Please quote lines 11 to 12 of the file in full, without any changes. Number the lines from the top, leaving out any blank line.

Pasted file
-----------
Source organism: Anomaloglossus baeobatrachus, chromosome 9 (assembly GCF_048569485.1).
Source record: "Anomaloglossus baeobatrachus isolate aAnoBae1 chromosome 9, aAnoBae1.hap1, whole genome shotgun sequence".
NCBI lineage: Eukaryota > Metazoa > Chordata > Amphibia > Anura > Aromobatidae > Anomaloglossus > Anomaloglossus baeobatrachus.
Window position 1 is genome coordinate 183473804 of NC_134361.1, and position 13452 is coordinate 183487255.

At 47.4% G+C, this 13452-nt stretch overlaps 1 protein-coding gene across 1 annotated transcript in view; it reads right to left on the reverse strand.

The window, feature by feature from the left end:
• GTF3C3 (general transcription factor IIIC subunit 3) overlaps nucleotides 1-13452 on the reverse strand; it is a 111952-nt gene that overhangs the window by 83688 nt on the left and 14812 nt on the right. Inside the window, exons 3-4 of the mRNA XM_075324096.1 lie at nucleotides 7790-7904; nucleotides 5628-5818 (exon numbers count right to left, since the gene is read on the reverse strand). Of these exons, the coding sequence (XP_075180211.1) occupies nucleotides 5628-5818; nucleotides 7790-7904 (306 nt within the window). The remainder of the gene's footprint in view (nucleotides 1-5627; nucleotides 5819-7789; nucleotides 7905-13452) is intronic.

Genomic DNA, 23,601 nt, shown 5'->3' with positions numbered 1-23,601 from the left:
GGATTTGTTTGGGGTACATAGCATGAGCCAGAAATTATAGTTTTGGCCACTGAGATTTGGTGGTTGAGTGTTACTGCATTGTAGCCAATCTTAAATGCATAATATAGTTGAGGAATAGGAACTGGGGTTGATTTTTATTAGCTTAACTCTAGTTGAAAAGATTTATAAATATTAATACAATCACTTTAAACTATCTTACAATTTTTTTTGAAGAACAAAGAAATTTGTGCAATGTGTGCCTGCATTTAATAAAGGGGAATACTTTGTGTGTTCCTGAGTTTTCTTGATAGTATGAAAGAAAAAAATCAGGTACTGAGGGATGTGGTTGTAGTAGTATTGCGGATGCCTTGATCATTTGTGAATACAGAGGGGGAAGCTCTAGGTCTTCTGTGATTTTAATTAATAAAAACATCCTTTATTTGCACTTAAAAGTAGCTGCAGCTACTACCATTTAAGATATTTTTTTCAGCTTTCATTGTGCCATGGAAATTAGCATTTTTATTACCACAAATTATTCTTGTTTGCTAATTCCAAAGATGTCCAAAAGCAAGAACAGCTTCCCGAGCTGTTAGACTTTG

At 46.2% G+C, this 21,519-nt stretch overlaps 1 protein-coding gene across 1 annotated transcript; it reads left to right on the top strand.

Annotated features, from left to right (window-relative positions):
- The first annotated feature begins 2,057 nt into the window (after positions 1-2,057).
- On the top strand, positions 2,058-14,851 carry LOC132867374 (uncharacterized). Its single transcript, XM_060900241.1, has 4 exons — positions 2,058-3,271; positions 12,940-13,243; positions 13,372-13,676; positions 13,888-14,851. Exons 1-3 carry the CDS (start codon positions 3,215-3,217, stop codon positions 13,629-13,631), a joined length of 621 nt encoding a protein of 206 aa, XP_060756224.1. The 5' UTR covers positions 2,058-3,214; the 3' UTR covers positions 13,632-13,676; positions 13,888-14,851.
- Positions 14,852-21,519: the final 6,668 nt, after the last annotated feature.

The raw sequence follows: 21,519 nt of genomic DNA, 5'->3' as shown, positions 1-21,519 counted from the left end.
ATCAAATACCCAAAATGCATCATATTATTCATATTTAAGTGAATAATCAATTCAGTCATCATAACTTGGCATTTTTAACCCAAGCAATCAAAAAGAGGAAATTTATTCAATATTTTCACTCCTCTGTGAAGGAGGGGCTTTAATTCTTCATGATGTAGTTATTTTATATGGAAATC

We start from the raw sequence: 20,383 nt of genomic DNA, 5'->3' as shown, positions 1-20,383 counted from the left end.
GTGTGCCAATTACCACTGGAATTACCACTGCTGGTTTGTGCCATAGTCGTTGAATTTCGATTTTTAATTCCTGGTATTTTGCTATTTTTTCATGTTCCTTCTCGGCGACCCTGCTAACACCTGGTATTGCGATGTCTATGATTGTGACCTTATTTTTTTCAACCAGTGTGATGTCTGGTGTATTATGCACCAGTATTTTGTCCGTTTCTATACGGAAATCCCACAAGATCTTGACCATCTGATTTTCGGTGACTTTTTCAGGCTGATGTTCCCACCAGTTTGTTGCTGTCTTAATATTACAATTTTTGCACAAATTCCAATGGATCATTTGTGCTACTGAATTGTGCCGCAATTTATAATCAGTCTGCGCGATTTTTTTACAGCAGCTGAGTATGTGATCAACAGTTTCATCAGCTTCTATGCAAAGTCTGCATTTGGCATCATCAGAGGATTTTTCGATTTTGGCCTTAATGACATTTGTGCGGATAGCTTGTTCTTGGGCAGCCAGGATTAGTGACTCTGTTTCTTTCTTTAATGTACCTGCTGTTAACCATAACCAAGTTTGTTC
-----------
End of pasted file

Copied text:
Annotated features, from left to right (window-relative positions):
- The first annotated feature begins 2,057 nt into the window (after positions 1-2,057).